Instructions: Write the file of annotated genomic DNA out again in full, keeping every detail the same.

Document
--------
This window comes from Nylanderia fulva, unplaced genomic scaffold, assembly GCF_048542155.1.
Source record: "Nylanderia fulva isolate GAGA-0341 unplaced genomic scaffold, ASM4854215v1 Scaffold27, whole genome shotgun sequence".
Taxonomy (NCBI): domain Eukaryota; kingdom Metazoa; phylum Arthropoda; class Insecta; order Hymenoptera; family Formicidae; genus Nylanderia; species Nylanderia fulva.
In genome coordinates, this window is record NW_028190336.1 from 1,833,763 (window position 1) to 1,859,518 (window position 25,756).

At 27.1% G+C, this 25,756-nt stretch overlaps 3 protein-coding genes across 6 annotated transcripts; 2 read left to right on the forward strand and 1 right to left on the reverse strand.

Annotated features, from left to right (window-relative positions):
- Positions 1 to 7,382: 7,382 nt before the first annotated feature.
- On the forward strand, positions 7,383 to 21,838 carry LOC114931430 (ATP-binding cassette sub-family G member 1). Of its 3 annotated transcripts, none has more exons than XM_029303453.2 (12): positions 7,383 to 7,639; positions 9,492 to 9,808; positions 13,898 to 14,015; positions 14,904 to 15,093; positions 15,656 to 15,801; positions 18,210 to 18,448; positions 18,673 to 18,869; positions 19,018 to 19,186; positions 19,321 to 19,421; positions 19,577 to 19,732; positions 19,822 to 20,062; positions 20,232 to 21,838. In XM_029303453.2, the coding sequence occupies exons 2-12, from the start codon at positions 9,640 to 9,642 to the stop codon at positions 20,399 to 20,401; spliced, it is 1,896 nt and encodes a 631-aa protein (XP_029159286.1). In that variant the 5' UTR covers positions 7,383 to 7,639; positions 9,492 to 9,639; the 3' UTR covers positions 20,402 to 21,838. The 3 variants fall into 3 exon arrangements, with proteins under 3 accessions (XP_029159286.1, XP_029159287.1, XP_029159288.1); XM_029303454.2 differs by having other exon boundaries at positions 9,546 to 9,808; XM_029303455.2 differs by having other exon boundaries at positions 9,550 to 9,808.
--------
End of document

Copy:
This window comes from Nylanderia fulva, unplaced genomic scaffold, assembly GCF_048542155.1.
Source record: "Nylanderia fulva isolate GAGA-0341 unplaced genomic scaffold, ASM4854215v1 Scaffold27, whole genome shotgun sequence".
Taxonomy (NCBI): domain Eukaryota; kingdom Metazoa; phylum Arthropoda; class Insecta; order Hymenoptera; family Formicidae; genus Nylanderia; species Nylanderia fulva.
In genome coordinates, this window is record NW_028190336.1 from 1,833,763 (window position 1) to 1,859,518 (window position 25,756).

At 27.1% G+C, this 25,756-nt stretch overlaps 3 protein-coding genes across 6 annotated transcripts; 2 read left to right on the forward strand and 1 right to left on the reverse strand.

Annotated features, from left to right (window-relative positions):
- Positions 1 to 7,382: 7,382 nt before the first annotated feature.
- On the forward strand, positions 7,383 to 21,838 carry LOC114931430 (ATP-binding cassette sub-family G member 1). Of its 3 annotated transcripts, none has more exons than XM_029303453.2 (12): positions 7,383 to 7,639; positions 9,492 to 9,808; positions 13,898 to 14,015; positions 14,904 to 15,093; positions 15,656 to 15,801; positions 18,210 to 18,448; positions 18,673 to 18,869; positions 19,018 to 19,186; positions 19,321 to 19,421; positions 19,577 to 19,732; positions 19,822 to 20,062; positions 20,232 to 21,838. In XM_029303453.2, the coding sequence occupies exons 2-12, from the start codon at positions 9,640 to 9,642 to the stop codon at positions 20,399 to 20,401; spliced, it is 1,896 nt and encodes a 631-aa protein (XP_029159286.1). In that variant the 5' UTR covers positions 7,383 to 7,639; positions 9,492 to 9,639; the 3' UTR covers positions 20,402 to 21,838. The 3 variants fall into 3 exon arrangements, with proteins under 3 accessions (XP_029159286.1, XP_029159287.1, XP_029159288.1); XM_029303454.2 differs by having other exon boundaries at positions 9,546 to 9,808; XM_029303455.2 differs by having other exon boundaries at positions 9,550 to 9,808.